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Friday, July 8, 2011

An Adoptee - Through The Looking Glass Part Two

“"The time has come," the walrus said, "to talk of many things: Of shoes and ships - and sealing wax - of cabbages and kings"”. ~Lewis Carroll

My adoptive parents always accused me of living in a fantasy world. They were very grounded and practical people who, not only never thought outside the box, they lived in it. Me, I was a dreamer always playing out the story lines I created inside my head to suit whatever ideas and emotions I felt. But, in reality I was living in an unreal world. I was adopted. And it is time for talking about it.

I remember being told I was adopted about the time I began kindergarten. I am thankful that my adoptive parents told me then, I can’t fathom finding out later in life. And, I think I’d already surmised that something was not “right” and we were different than other families. I watched as the parents of my friends demonstrated their love for their children with hugs, kisses, and other actions, and yes stern correction when necessary. I received continual dismissal, criticism, and a cold, unemotional, detached set of adoptive parents, along with abuse. At a very young age I realized I did not belong in this family.

I immediately asked questions about the family I came from, but they went unanswered and the issue of adoption was swept under the rug. And that scenario became the norm. Where were my real parents? Were they dead, alive, close by, or far away? When my questions were ignored I began to imagine up my own stories. It became my escape from the reality I was living in, which in actuality was a horror story.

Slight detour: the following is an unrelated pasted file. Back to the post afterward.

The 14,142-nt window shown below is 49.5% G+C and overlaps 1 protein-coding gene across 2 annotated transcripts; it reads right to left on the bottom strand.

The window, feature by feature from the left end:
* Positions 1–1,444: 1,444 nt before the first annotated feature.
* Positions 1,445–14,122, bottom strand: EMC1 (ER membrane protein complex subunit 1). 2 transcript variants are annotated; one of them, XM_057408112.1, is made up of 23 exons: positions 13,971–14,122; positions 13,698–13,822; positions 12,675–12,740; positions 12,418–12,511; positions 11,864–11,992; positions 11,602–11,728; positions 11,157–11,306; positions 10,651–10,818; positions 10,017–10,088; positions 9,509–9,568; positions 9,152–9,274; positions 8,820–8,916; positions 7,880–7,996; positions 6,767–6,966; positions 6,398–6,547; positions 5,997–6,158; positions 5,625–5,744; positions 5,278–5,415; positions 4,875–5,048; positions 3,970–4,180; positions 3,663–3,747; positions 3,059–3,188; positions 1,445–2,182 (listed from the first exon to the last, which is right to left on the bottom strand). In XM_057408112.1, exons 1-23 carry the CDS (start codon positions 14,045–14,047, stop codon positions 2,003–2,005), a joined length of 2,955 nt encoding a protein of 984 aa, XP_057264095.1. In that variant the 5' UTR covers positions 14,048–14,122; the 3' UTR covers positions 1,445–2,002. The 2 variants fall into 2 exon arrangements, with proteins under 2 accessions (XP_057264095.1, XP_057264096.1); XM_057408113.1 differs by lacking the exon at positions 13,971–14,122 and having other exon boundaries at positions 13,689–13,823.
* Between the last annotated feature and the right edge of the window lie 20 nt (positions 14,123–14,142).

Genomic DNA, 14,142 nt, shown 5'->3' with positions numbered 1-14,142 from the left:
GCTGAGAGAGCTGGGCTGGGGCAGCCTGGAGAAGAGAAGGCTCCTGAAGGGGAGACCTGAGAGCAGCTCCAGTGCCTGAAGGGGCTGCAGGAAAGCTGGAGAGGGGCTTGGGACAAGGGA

I played “make-believe” and “let’s pretend” like all children did, but mine was not just for play. I borrowed for my own story creations from favorite books such as “Nancy Drew” (talk about trying to solve life mysteries), TV shows like “Bewitched” (oh how I dreamed of having a nose like Samantha’s and I could immediately twitch it and find my real family), and my favorite movies like “Alice in Wonderland”, and related to “Heidi” and “Cinderella”. The latter two as an orphan and treated as domestic help and second best to natural children. Only, no one came to rescue me, or help me, and there was no prince. I could have been Alice, lost in some strange land with people behaving oddly and trying to tell her things that simply did not make sense.

No matter how anyone tries to justify it, it is NOT normal to give children away! And, it is certainly abnormal to be taken from your whole biological family and given to others with no recourse for explanation or information. It is time to remove the blinders to adoption and give adoptees what we are asking for, what we need, and what we deserve.

Creating and reading fairy tales can be fun. An imagination is a wonderful thing. But let’s quit pretending when it comes to adoption. Changed names and falsified information on birth certificates with the truth hidden and sealed away from us by others needs to be the plot of some B movie, and not the reality of our lives.


  1. Not not normal and then they try to 'normalise' us and pretend anything that's wrong is wrong with us.I was a dreamer too, found my comfort in nature, animals and birds and reading non-stop.Von

  2. Me too Von books were some of my very best friends. I could escape into them and tune out the craziness that was being forced upon me. When my friends wanted to play "Little House on the Prairie" I would go play in the woods and pretend I was "Little Lone Indian Girl". Playing house for me reminded me of what I was doing every day. Playing at being at being at "home".


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